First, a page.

There is no more privacy as a matter of fact. So long as corporations benefit from monetizing personal information, there is no hope to reclaim what we traditionally thought of as private or personal. The sad fact is most people are complicit, using social media which exposes them, their families and friends to a variety of threats. But even Web-based emails are high risk. I don’t see any practical way to walk this back. Anyone promising you privacy on the Internet is a soothsayer.
Are there lessons learned from other countries that could help us be more proactive than reactive in securing important computer operating systems such as critical infrastructure?
Maybe from China because China is now starting to replace commercial operating systems for their networks with a home grown version. I have no idea whether it really is any good, and we will probably never know. And because China is both a dictatorship and a deeply corrupt country, maybe we don’t want to know. Perhaps the most innovative country on critical infrastructure protection is Israel and some Israeli companies, such as Waterfall Security Solutions, have had some success on protecting power plants and refineries.
The head of the National Security Agency (NSA) and U.S. Cyber Command recently told a congressional panel that China and “one or two” other countries have the ability to launch a cyber attack that could shut down the entire U.S. power grid and other critical infrastructure, and the director of the Defense Advanced Research Projects Agency (DARPA) is calling for change, stating that attacks are happening in microseconds, so today all we can do is patch and pray, and keep throwing human beings at the problem. We are looking for a fundamentally different way to get faster than the pace of the growth of the threat. How do we move beyond these warnings to true cybersecurity solutions?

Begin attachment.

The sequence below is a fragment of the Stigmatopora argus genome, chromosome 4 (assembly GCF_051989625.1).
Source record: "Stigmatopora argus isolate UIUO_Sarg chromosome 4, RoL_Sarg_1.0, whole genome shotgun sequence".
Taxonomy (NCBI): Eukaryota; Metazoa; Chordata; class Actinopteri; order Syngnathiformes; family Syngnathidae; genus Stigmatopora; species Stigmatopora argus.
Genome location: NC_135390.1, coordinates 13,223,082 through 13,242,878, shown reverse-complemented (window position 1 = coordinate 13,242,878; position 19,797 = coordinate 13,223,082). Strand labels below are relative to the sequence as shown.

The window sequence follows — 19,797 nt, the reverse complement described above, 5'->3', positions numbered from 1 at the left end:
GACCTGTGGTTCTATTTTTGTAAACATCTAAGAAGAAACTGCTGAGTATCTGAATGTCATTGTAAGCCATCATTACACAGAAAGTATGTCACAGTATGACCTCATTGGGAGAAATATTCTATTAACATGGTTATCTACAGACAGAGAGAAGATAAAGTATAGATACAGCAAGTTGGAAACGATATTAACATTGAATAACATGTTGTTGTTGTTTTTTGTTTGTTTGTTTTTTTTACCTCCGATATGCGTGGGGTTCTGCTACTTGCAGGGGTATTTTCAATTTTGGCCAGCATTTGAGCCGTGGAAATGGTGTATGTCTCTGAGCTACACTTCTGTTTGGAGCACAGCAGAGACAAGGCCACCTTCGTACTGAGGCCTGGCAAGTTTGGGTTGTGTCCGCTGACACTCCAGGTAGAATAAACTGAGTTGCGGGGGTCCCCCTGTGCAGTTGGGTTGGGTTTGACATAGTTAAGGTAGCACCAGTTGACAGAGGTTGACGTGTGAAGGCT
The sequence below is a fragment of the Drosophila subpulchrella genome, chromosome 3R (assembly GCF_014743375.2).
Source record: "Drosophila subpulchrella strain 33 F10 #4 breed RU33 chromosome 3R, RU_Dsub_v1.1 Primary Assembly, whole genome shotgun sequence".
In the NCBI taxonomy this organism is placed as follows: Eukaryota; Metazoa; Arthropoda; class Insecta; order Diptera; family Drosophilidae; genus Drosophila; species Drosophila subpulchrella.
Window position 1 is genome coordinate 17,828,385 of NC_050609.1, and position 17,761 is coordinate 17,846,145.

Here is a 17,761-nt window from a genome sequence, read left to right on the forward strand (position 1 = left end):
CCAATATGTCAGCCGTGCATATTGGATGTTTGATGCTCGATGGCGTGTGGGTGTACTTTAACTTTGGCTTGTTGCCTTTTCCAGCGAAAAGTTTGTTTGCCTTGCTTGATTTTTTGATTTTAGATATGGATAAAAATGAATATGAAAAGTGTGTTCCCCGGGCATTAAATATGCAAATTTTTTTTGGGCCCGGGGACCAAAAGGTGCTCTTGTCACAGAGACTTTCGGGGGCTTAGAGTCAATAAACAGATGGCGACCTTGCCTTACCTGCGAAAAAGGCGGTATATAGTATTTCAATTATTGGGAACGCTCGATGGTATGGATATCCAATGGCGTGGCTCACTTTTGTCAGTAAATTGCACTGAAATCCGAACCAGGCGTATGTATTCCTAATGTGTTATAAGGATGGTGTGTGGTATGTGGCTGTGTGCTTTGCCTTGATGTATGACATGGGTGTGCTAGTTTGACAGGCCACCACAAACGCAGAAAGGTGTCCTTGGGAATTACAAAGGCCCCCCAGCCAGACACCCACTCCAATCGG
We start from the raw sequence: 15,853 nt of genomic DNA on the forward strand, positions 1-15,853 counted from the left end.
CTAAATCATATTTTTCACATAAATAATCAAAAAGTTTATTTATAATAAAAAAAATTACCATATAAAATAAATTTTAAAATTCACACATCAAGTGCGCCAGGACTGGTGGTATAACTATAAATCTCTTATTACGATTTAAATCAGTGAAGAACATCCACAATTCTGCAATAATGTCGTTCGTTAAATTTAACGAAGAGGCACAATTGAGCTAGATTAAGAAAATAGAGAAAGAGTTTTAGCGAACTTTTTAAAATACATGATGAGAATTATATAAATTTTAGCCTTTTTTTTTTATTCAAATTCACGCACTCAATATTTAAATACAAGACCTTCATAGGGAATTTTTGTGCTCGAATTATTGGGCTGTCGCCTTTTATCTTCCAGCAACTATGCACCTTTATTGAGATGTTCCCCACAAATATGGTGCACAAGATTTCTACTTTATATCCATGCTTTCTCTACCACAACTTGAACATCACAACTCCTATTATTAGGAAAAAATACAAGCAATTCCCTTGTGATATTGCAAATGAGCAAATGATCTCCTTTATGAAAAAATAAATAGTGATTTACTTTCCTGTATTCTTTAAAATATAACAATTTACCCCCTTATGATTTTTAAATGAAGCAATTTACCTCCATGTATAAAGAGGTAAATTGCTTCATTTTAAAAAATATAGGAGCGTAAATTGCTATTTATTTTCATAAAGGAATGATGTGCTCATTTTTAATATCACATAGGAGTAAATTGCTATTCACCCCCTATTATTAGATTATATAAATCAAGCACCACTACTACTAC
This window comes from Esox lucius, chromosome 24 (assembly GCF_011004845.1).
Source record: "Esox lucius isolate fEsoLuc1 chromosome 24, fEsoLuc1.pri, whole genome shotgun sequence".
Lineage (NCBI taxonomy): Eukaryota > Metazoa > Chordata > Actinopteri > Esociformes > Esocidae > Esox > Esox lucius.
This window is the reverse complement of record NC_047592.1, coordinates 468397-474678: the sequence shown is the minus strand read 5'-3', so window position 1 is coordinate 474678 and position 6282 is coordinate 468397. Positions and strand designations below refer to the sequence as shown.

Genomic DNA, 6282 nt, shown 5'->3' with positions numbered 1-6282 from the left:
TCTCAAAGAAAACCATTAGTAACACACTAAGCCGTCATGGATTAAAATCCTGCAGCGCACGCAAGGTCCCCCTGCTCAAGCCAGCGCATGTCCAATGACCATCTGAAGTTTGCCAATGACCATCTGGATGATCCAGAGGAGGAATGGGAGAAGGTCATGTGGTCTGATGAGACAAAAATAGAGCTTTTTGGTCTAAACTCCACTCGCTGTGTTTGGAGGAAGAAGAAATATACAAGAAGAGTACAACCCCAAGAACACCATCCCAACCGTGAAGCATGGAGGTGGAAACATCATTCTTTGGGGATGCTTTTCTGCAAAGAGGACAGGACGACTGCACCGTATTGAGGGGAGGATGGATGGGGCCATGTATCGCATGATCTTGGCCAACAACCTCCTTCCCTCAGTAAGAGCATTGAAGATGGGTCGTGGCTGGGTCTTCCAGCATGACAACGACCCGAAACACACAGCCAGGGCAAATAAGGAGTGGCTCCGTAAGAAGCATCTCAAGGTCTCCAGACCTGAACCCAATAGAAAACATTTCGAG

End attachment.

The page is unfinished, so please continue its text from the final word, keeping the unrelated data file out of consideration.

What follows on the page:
My idea is a Manhattan Project Plan to invent new computer operating systems and hardware, U.S. only, to protect the critical infrastructure. Investing $4 billion or $5 billion in such an effort is a drop in the bucket when weighed against the destruction a critical infrastructure failure could cause. The Manhattan Project Plan for cyber should not be run by government agencies, rather government agencies should be offered oversight. Government bureaucracies are just windows of opportunity for hackers that can react daily.
We need an independent group of the best cyber experts, cryptographers, software designers, hardware engineers, communications specialists and policy experts to design and execute a solution, and do so in secret and under the highest priority. I would not hesitate to use the best corporate skills we can get, but experts drawn from industry need to be seconded to the program and the industry-drafted folks have to sign onto the security requirements. The plan should be managed by an independent research and development organization with an American Board of Directors. The plan will need strong White House and Congressional support, which must come on a non-partisan basis. I think that can be achieved.
Larry Karisny is the director of ProjectSafety, a cybersecurity and digital forensics expert, advisor, writer and industry speaker focusing on information processing security and intelligence.